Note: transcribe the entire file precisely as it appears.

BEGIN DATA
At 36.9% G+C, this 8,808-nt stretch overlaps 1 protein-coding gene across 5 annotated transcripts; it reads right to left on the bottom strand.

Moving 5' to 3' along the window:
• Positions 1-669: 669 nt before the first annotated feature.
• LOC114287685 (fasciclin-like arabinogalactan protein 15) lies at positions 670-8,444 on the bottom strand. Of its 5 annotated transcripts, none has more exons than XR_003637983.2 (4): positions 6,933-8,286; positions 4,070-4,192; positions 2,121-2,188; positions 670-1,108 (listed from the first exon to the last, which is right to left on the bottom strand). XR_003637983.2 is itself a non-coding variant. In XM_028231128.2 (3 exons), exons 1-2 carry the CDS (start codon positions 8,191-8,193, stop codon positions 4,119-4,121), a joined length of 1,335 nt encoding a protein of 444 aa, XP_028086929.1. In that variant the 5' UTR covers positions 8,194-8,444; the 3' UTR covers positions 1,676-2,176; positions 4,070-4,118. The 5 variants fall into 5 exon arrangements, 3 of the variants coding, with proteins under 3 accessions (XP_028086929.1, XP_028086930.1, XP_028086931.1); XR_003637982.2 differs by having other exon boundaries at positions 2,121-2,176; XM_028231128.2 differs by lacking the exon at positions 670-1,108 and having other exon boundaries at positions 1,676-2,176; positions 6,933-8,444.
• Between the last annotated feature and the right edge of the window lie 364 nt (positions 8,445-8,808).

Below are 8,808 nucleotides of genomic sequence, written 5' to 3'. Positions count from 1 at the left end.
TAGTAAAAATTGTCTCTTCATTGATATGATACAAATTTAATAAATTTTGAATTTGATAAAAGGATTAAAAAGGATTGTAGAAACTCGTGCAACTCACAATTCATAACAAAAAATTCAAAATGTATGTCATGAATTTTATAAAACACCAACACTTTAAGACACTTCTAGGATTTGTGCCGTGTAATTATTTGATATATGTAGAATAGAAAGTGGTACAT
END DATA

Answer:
At 36.9% G+C, this 8,808-nt stretch overlaps 1 protein-coding gene across 5 annotated transcripts; it reads right to left on the bottom strand.

Moving 5' to 3' along the window:
• Positions 1-669: 669 nt before the first annotated feature.
• LOC114287685 (fasciclin-like arabinogalactan protein 15) lies at positions 670-8,444 on the bottom strand. Of its 5 annotated transcripts, none has more exons than XR_003637983.2 (4): positions 6,933-8,286; positions 4,070-4,192; positions 2,121-2,188; positions 670-1,108 (listed from the first exon to the last, which is right to left on the bottom strand). XR_003637983.2 is itself a non-coding variant. In XM_028231128.2 (3 exons), exons 1-2 carry the CDS (start codon positions 8,191-8,193, stop codon positions 4,119-4,121), a joined length of 1,335 nt encoding a protein of 444 aa, XP_028086929.1. In that variant the 5' UTR covers positions 8,194-8,444; the 3' UTR covers positions 1,676-2,176; positions 4,070-4,118. The 5 variants fall into 5 exon arrangements, 3 of the variants coding, with proteins under 3 accessions (XP_028086929.1, XP_028086930.1, XP_028086931.1); XR_003637982.2 differs by having other exon boundaries at positions 2,121-2,176; XM_028231128.2 differs by lacking the exon at positions 670-1,108 and having other exon boundaries at positions 1,676-2,176; positions 6,933-8,444.
• Between the last annotated feature and the right edge of the window lie 364 nt (positions 8,445-8,808).

Below are 8,808 nucleotides of genomic sequence, written 5' to 3'. Positions count from 1 at the left end.
TAGTAAAAATTGTCTCTTCATTGATATGATACAAATTTAATAAATTTTGAATTTGATAAAAGGATTAAAAAGGATTGTAGAAACTCGTGCAACTCACAATTCATAACAAAAAATTCAAAATGTATGTCATGAATTTTATAAAACACCAACACTTTAAGACACTTCTAGGATTTGTGCCGTGTAATTATTTGATATATGTAGAATAGAAAGTGGTACAT